Governor McCrory kicks off re-election campaign
What makes Gov. Pat McCrory’s election campaigns so intriguing is you are never sure which McCrory will show up.
Will it be Mayor Pat, the moderate Charlotte mayor? Conservative Pat, catering to the GOP’s conservative wing? Or will it be Pragmatic Pat, who promises to get along with everybody?
Each time he has faced the voters, McCrory has presented a different political persona to the public.
When he first ran for governor in 2008, he ran as Mayor Pat. McCrory was mayor of Charlotte, North Carolina’s largest and fast-growing city. McCrory was widely seen a pro-business pragmatist as a Republican mayor in a Democratic-leaning city that has traditionally been dominated by a forward-looking business community.
Among other things, he angered some conservatives by supporting mass transit. McCrory was endorsed by all of the state’s major newspapers including The News and Observer when he ran in 2008.
He ended up losing to Democratic Lt. Gov. Bev Perdue by a 50 to 47 percent margin, in what was the closest governor’s race in the country that year. Arguably, McCrory would have been elected governor that year if had not been for the strong showing of Democratic presidential candidate Barack Obama who carried the state.
Not long after his defeat, McCrory decided to run again in 2012.
During his 2008 campaign, he had been criticized by his primary opponent as being insufficienty conservative.
In an effort to head off a GOP primary challenge from his right in 2012, McCrory’s chief strategist, the late Jack Hawke, had him court conservatives. He formed a close relationship with Americans for Prosperity, the Koch Brothers-funded anti-tax organization, touring the state and recording automated telephone messages opposing passage of the Affordable Care Act otherwise known as Obamacare.
The strategy worked and McCrory had clear sailing in the Republican primary.
In the fall election, McCrory trimmed his ideological sails and moved to the center. Democratic Gov. Bev Perdue, faced with poor polling numbers in the midst of the recession, decided at the last minute not to seek re-election. That left Democratic Lt. Gov. Walter Dalton to quickly assemble a campaign.
McCrory’s TV ads were put together by Fred Davis, a Hollywood image maker, and they showed McCrory talking in a warehouse and in a diner about all the progress made during his 14 years as Charlotte mayor and his proven track record of working across party lines with Democrats.
McCrory easily won this time by a 55-45 percent margin.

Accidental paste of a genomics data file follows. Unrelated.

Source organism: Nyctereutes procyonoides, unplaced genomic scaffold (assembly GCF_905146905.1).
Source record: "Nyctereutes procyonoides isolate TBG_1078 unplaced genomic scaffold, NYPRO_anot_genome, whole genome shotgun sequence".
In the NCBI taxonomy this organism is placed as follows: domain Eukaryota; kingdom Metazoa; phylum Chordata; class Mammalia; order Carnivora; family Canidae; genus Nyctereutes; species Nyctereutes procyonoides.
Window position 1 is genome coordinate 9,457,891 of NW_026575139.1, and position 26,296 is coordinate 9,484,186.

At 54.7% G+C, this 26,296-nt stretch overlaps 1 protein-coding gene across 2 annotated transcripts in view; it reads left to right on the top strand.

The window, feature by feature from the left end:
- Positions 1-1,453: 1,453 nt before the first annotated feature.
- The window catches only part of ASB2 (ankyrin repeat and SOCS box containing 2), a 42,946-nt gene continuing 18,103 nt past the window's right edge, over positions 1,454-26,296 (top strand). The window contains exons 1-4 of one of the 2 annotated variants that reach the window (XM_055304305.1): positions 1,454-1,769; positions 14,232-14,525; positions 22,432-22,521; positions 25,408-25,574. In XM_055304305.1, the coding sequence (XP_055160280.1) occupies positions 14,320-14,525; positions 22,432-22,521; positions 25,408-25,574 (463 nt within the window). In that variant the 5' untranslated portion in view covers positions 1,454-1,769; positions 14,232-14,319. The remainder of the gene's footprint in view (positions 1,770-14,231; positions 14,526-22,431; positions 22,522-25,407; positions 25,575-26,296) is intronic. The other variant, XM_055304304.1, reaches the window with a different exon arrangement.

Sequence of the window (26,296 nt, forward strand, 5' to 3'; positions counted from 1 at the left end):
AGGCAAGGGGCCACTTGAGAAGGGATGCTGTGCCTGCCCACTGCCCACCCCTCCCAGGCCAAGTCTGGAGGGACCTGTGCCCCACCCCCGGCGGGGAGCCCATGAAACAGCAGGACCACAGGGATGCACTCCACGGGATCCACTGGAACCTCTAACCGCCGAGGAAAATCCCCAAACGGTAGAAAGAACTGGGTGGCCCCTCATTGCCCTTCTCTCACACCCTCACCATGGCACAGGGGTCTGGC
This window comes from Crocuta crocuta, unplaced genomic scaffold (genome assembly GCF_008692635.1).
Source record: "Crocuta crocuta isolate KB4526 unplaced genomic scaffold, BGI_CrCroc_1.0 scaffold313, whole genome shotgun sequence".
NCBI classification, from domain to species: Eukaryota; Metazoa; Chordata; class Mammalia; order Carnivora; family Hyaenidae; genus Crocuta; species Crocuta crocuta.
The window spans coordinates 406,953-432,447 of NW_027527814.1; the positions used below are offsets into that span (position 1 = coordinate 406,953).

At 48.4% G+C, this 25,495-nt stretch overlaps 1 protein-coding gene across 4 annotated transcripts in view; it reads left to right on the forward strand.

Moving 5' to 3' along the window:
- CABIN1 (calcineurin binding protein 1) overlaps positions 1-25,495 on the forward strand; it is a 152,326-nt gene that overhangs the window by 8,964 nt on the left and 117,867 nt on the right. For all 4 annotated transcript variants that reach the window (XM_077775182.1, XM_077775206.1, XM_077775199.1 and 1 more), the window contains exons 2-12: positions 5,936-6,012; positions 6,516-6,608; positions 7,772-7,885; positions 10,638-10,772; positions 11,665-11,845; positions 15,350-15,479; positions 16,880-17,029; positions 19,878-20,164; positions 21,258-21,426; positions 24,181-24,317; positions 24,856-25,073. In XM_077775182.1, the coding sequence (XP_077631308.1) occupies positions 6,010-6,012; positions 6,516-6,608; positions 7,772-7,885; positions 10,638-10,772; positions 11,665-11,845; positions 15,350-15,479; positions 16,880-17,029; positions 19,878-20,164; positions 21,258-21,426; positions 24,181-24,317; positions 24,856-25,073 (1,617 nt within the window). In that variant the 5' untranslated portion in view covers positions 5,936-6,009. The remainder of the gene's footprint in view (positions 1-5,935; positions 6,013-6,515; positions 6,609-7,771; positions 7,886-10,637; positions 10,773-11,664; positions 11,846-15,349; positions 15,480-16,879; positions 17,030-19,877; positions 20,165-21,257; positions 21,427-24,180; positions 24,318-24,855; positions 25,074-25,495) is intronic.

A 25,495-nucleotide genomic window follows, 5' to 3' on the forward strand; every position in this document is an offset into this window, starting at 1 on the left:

After three years as governor, McCrory has struggled to find his footing. He has been roundly criticized by Democrats for siding with a markedly conservative GOP legislature as they have sought to move public policy sharply to the right.
At the same time, he has not won the confidence of party conservatives who still do not view him as one of their own. As a result, his favorability ratings in the public opinion polls have ranged from 36 percent to 46 percent. Perdue’s favorability rating was 37 percent at this point in her administration.
Facing re-election, McCrory seems to be taking a two-tiered track.
The first track is to take credit for the recovering economy – a tactic used effectively by President Obama in 2012.
“Some say we could do better, but the results show that no one has ever done it better than this administration,’’ McCrory said Wednesday in kicking off his re-election in Kernersville. “The results speak for themselves.”
This is the message aimed for the broad electorate.
At the same time, McCrory has also been seeking to re-engage the Republican conservative base, by raising hot button issues and perhaps trying to make sure that no conservative primary opponent pops up at the last moment.
McCrory was one of 31 governors – all but one Republicans – who have asked the federal government to stop sending Sryian refugees to their state until more is known about the vetting process. McCrory quickly turned the refugee issue into a fund raising missive on his campaign web page featuring a dark graphic and the headline “NO SYRIAN REFUGEES IN NORTH CAROLINA.’’
He has joined the battle over bathroom politics, by signing on in his capacity as governor to a friend of the court brief opposing forcing schools to use gender identity, instead of a person’s biological sex, to determine which bathroom a student can use at a public school.
He baited his likely fall opponent, Democratic Attorney General Roy Cooper, to join him in the suit.
While McCrory was mayor, he courted Charlotte’s sizeable Latino community. But last month, McCrory signed into law the nation’s first anti-sanctuary law. The measure restricts local law enforcement’s ability to cooperate with federal immigration officials. It also requires government agencies to use the E-verify system to check the legal status of job applications and contractors, bars government agencies or law enforcement from using consular or embassy document to verify someone’s identity or residence and limits food assistance for able-bodied, childless adults who are unemployed.
The best light you can put on McCrory’s changing personas is he is trying to do accomplish an ideological juggling act — attempting to govern in a state which polls show to be centrist, but one in which his party is dominated by social conservatives.
A less kind interpretation, is that McCrory is a pragmatic politician who will sing from whatever hymnal is placed in his hands.